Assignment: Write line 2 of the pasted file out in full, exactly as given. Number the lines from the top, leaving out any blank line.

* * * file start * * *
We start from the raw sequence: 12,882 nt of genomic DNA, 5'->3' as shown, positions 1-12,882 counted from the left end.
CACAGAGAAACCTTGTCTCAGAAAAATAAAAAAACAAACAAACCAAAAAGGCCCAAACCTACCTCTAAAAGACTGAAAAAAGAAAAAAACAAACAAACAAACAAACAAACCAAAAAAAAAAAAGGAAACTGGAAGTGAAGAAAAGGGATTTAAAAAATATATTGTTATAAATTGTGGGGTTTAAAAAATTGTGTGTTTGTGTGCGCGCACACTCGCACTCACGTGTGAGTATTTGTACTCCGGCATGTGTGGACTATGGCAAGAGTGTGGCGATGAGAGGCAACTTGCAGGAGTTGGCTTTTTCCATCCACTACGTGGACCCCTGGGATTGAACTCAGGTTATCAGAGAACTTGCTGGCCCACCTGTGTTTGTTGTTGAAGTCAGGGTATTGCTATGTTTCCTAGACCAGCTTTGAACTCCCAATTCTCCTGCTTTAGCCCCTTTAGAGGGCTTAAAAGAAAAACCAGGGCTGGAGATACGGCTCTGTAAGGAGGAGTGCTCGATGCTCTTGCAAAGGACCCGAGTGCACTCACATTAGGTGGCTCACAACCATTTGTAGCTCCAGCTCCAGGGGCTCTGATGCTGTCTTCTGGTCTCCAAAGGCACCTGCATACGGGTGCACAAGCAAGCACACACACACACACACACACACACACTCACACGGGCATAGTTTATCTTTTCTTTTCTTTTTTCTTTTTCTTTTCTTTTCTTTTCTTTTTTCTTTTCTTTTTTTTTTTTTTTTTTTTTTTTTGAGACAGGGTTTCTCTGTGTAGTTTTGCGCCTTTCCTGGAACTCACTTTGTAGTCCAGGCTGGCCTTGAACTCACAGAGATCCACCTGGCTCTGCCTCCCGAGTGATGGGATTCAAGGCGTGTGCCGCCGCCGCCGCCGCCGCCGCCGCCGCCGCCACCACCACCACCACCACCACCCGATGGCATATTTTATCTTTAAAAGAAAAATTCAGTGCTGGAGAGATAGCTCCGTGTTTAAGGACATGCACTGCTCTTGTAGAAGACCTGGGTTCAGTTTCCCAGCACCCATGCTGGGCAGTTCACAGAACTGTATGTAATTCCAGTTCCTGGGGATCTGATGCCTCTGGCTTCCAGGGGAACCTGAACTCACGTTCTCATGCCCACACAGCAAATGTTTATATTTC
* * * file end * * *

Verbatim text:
CACAGAGAAACCTTGTCTCAGAAAAATAAAAAAACAAACAAACCAAAAAGGCCCAAACCTACCTCTAAAAGACTGAAAAAAGAAAAAAACAAACAAACAAACAAACAAACCAAAAAAAAAAAAGGAAACTGGAAGTGAAGAAAAGGGATTTAAAAAATATATTGTTATAAATTGTGGGGTTTAAAAAATTGTGTGTTTGTGTGCGCGCACACTCGCACTCACGTGTGAGTATTTGTACTCCGGCATGTGTGGACTATGGCAAGAGTGTGGCGATGAGAGGCAACTTGCAGGAGTTGGCTTTTTCCATCCACTACGTGGACCCCTGGGATTGAACTCAGGTTATCAGAGAACTTGCTGGCCCACCTGTGTTTGTTGTTGAAGTCAGGGTATTGCTATGTTTCCTAGACCAGCTTTGAACTCCCAATTCTCCTGCTTTAGCCCCTTTAGAGGGCTTAAAAGAAAAACCAGGGCTGGAGATACGGCTCTGTAAGGAGGAGTGCTCGATGCTCTTGCAAAGGACCCGAGTGCACTCACATTAGGTGGCTCACAACCATTTGTAGCTCCAGCTCCAGGGGCTCTGATGCTGTCTTCTGGTCTCCAAAGGCACCTGCATACGGGTGCACAAGCAAGCACACACACACACACACACACACACACTCACACGGGCATAGTTTATCTTTTCTTTTCTTTTTTCTTTTTCTTTTCTTTTCTTTTCTTTTTTCTTTTCTTTTTTTTTTTTTTTTTTTTTTTTTGAGACAGGGTTTCTCTGTGTAGTTTTGCGCCTTTCCTGGAACTCACTTTGTAGTCCAGGCTGGCCTTGAACTCACAGAGATCCACCTGGCTCTGCCTCCCGAGTGATGGGATTCAAGGCGTGTGCCGCCGCCGCCGCCGCCGCCGCCGCCGCCGCCACCACCACCACCACCACCACCCGATGGCATATTTTATCTTTAAAAGAAAAATTCAGTGCTGGAGAGATAGCTCCGTGTTTAAGGACATGCACTGCTCTTGTAGAAGACCTGGGTTCAGTTTCCCAGCACCCATGCTGGGCAGTTCACAGAACTGTATGTAATTCCAGTTCCTGGGGATCTGATGCCTCTGGCTTCCAGGGGAACCTGAACTCACGTTCTCATGCCCACACAGCAAATGTTTATATTTC